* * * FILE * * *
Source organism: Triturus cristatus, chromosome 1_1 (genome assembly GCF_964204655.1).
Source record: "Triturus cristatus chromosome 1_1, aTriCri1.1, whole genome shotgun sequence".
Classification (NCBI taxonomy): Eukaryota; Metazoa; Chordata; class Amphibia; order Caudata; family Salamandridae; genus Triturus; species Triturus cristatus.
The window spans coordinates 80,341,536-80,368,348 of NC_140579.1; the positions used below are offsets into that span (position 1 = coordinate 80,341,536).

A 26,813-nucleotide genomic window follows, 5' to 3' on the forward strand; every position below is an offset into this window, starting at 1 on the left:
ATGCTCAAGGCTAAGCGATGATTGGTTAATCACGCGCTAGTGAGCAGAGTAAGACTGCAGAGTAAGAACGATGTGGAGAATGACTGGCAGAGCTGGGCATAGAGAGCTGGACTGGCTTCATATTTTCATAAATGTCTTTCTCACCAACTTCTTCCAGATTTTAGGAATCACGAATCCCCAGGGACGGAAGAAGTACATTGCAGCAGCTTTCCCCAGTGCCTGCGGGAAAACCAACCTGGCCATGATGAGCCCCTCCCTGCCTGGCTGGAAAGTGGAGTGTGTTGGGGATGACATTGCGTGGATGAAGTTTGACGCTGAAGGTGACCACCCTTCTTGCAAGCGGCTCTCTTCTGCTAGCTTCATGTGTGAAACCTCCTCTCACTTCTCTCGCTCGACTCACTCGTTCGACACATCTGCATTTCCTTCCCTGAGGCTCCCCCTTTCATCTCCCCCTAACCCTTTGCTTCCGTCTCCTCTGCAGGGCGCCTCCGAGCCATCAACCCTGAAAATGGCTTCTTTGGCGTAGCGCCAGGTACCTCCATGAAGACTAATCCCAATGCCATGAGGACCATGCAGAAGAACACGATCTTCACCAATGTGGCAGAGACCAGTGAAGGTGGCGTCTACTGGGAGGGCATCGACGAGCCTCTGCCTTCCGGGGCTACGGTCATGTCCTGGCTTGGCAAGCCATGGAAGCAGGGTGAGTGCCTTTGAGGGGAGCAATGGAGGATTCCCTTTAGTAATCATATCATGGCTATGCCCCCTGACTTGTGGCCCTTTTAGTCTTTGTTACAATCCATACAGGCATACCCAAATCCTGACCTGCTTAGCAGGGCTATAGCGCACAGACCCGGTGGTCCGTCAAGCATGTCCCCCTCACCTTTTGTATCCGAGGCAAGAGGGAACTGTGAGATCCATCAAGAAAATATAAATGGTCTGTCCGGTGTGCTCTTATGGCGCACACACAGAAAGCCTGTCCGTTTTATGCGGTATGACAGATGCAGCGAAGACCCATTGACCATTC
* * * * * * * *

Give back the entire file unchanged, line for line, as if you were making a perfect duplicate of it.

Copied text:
Source organism: Triturus cristatus, chromosome 1_1 (genome assembly GCF_964204655.1).
Source record: "Triturus cristatus chromosome 1_1, aTriCri1.1, whole genome shotgun sequence".
Classification (NCBI taxonomy): Eukaryota; Metazoa; Chordata; class Amphibia; order Caudata; family Salamandridae; genus Triturus; species Triturus cristatus.
The window spans coordinates 80,341,536-80,368,348 of NC_140579.1; the positions used below are offsets into that span (position 1 = coordinate 80,341,536).

A 26,813-nucleotide genomic window follows, 5' to 3' on the forward strand; every position below is an offset into this window, starting at 1 on the left:
ATGCTCAAGGCTAAGCGATGATTGGTTAATCACGCGCTAGTGAGCAGAGTAAGACTGCAGAGTAAGAACGATGTGGAGAATGACTGGCAGAGCTGGGCATAGAGAGCTGGACTGGCTTCATATTTTCATAAATGTCTTTCTCACCAACTTCTTCCAGATTTTAGGAATCACGAATCCCCAGGGACGGAAGAAGTACATTGCAGCAGCTTTCCCCAGTGCCTGCGGGAAAACCAACCTGGCCATGATGAGCCCCTCCCTGCCTGGCTGGAAAGTGGAGTGTGTTGGGGATGACATTGCGTGGATGAAGTTTGACGCTGAAGGTGACCACCCTTCTTGCAAGCGGCTCTCTTCTGCTAGCTTCATGTGTGAAACCTCCTCTCACTTCTCTCGCTCGACTCACTCGTTCGACACATCTGCATTTCCTTCCCTGAGGCTCCCCCTTTCATCTCCCCCTAACCCTTTGCTTCCGTCTCCTCTGCAGGGCGCCTCCGAGCCATCAACCCTGAAAATGGCTTCTTTGGCGTAGCGCCAGGTACCTCCATGAAGACTAATCCCAATGCCATGAGGACCATGCAGAAGAACACGATCTTCACCAATGTGGCAGAGACCAGTGAAGGTGGCGTCTACTGGGAGGGCATCGACGAGCCTCTGCCTTCCGGGGCTACGGTCATGTCCTGGCTTGGCAAGCCATGGAAGCAGGGTGAGTGCCTTTGAGGGGAGCAATGGAGGATTCCCTTTAGTAATCATATCATGGCTATGCCCCCTGACTTGTGGCCCTTTTAGTCTTTGTTACAATCCATACAGGCATACCCAAATCCTGACCTGCTTAGCAGGGCTATAGCGCACAGACCCGGTGGTCCGTCAAGCATGTCCCCCTCACCTTTTGTATCCGAGGCAAGAGGGAACTGTGAGATCCATCAAGAAAATATAAATGGTCTGTCCGGTGTGCTCTTATGGCGCACACACAGAAAGCCTGTCCGTTTTATGCGGTATGACAGATGCAGCGAAGACCCATTGACCATTC